Will the Republicans save Wisconsin?

We can only hope so, but one-party rule is not encouraging.

By Jack E. Lohman

We may dread the day we converted our government to 100% Republicans, though they could surprise us. But I’d feel better if the D’s had some blocking power that forced political debate, rather than any one party running roughshod over the taxpayers.

So far it doesn’t look good. It looks like payback time, not politically, but payback to the Fat Cats that have funded the Republican elections for years. Let’s hope the Tea Party is willing and able to dampen the corruption.

Do we need tax breaks for businesses?

Yes, but there is a better way. Since business tax breaks are funded by personal taxes anyway, let the taxpayers instead fund a universal healthcare system that benefits Wisconsin business! At the same time that we extend health care to 100% of our population we remove much (or all) of that burden from business costs, and allow them to spend that money on providing Wisconsin jobs instead. And better compete with foreign product built with lower labor and health costs.

And since taxpayers pay these costs anyway, in product prices and job losses, this provides benefit to all employers that use Wisconsin workers and will attract new companies and jobs to the state. And increase our tax base in the process.

No complicated tax codes or costly oversight is required.

Let’s not construe this to mean tax breaks for the rich so we can benefit from fake “trickle-down” economics. There must first be demand, thus only “trickle up” will work.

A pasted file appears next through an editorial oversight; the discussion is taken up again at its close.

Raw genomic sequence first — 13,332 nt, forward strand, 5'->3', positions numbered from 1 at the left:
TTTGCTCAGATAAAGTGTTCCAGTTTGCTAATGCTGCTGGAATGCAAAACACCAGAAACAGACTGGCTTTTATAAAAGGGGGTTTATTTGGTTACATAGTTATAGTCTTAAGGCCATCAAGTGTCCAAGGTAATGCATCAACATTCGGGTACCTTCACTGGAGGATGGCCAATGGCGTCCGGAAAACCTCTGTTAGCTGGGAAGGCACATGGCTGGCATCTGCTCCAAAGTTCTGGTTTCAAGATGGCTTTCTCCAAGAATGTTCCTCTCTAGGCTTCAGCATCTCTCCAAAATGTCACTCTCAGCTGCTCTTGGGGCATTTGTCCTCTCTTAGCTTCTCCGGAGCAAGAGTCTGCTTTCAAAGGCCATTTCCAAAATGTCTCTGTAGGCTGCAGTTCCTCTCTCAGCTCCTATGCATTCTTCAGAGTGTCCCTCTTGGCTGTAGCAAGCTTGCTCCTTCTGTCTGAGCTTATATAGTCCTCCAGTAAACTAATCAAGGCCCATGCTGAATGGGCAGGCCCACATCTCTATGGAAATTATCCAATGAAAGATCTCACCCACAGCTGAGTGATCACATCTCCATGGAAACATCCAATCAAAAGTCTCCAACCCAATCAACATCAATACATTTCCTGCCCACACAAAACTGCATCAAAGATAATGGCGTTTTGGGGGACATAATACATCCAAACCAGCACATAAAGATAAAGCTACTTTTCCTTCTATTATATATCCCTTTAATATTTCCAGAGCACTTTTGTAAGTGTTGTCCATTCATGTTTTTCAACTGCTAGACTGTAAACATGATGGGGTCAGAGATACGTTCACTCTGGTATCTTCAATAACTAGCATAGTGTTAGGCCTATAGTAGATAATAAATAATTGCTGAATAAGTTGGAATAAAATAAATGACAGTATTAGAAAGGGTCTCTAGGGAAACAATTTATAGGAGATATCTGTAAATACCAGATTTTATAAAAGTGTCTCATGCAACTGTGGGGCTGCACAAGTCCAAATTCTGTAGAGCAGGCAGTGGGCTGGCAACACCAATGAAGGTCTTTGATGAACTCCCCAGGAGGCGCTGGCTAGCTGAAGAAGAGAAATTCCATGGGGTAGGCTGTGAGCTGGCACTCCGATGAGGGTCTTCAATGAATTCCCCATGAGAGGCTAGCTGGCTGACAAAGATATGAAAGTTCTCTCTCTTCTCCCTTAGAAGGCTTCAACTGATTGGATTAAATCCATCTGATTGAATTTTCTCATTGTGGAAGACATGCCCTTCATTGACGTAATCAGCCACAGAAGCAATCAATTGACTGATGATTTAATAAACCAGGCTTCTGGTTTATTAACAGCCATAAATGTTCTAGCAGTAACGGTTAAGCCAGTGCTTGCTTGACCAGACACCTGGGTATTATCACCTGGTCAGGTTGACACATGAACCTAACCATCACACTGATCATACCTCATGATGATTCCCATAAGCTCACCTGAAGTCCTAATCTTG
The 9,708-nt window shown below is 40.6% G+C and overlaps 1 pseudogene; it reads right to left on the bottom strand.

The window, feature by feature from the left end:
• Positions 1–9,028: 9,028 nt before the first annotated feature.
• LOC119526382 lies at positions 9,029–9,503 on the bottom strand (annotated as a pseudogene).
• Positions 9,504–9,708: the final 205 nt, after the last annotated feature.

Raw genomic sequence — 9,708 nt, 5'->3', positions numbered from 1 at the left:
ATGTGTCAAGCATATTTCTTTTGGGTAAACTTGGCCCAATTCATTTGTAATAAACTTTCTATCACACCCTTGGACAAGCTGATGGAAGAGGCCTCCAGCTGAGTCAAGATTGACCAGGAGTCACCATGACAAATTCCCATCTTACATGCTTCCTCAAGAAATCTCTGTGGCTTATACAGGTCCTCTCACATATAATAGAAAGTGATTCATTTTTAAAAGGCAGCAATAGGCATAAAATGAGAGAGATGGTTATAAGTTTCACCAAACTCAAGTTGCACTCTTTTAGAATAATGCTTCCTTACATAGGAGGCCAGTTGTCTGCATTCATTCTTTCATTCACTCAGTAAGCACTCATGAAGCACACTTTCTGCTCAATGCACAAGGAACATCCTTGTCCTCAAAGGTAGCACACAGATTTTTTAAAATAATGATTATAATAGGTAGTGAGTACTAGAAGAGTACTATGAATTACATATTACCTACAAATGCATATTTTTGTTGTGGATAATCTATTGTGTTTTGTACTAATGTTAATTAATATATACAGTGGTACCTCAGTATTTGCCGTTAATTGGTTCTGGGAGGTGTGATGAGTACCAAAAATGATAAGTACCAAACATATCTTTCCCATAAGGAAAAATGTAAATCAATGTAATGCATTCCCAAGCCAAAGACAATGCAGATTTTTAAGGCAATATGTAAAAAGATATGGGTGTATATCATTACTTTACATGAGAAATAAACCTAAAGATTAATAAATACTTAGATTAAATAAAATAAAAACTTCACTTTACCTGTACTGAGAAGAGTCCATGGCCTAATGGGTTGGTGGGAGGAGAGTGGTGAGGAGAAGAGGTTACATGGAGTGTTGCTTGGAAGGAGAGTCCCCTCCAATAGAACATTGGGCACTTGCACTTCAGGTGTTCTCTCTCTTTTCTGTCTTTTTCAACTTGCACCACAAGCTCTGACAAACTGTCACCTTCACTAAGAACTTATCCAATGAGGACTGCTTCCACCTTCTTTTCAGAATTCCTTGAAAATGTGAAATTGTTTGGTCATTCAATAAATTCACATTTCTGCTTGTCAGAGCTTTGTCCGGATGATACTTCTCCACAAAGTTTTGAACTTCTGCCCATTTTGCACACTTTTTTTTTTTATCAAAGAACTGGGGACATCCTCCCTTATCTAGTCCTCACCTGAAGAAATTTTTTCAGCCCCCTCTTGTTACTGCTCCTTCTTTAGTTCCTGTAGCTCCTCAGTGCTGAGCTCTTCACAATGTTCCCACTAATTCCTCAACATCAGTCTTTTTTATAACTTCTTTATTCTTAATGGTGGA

Are public sector unions a problem?

Probably. If you believe the rhetoric, they are draining higher wages and better health care and better retirement packages than the private sector that pays the bill. Clearly this should be studied and put to rest, but I’d prefer that an outside consultant be hired do this study. A government analyst will be fraught with charges of bias or political manipulation.

It appears that Gov. Scott Walker may want to privatize government and replace the workers with lower-paid employees, however.

Do we have too many state employees?

Probably. But cutting them by 50% and adding back an equal number of private contractors just shifts the burden. It does not reduce costs and likely even increases them. A good business consultant could help assess where we might have too many employees or even too many or inefficient agencies.

Do we need tort reform?

Yes, but not the kind we’ve been hearing about. These are not criminal trials. We need simply to eliminate the 12-man jury of idiots and install a three-judge panel of experts. Use all retired panel members (doctors and nurses for medical suits, engineers for non-medical) and run it by the Government Accountability Board, not by politicians.

But it appears that Walker wants to gut the tort system, replacing willful negligence with criminal intent, all to appease his corporate contributors and diss the attornies.

Do we need whistle-blower protections?

Absolutely, in both the public and private sector. An employee should not be required to either play crooked or leave their career when fraud is being carried out.  With good protections employees will perform the costly oversight that otherwise would need to be funded by taxpayers.

Do we need privatization?

In some cases, perhaps, but the reverse could also be true. In North Dakota they have a state-owned bank, a public option, that keeps the private banks honest. And all with an unemployment rate of 3.8%. We need to also do this at the national level when the next bank failure takes place.


Corporate America’s Plan to Loot Our Pensions Is the Latest Battle in Decades-Long Assault on the Middle Class

“The severe economic crisis, now in its fourth year, is being used to batter the remnants of the social welfare state. Having decimated aid to the poor over the last 30 years, especially in the United States, the economic and political elite are now intent on strangling middle-class benefits, namely state-provided pensions, health care and education.”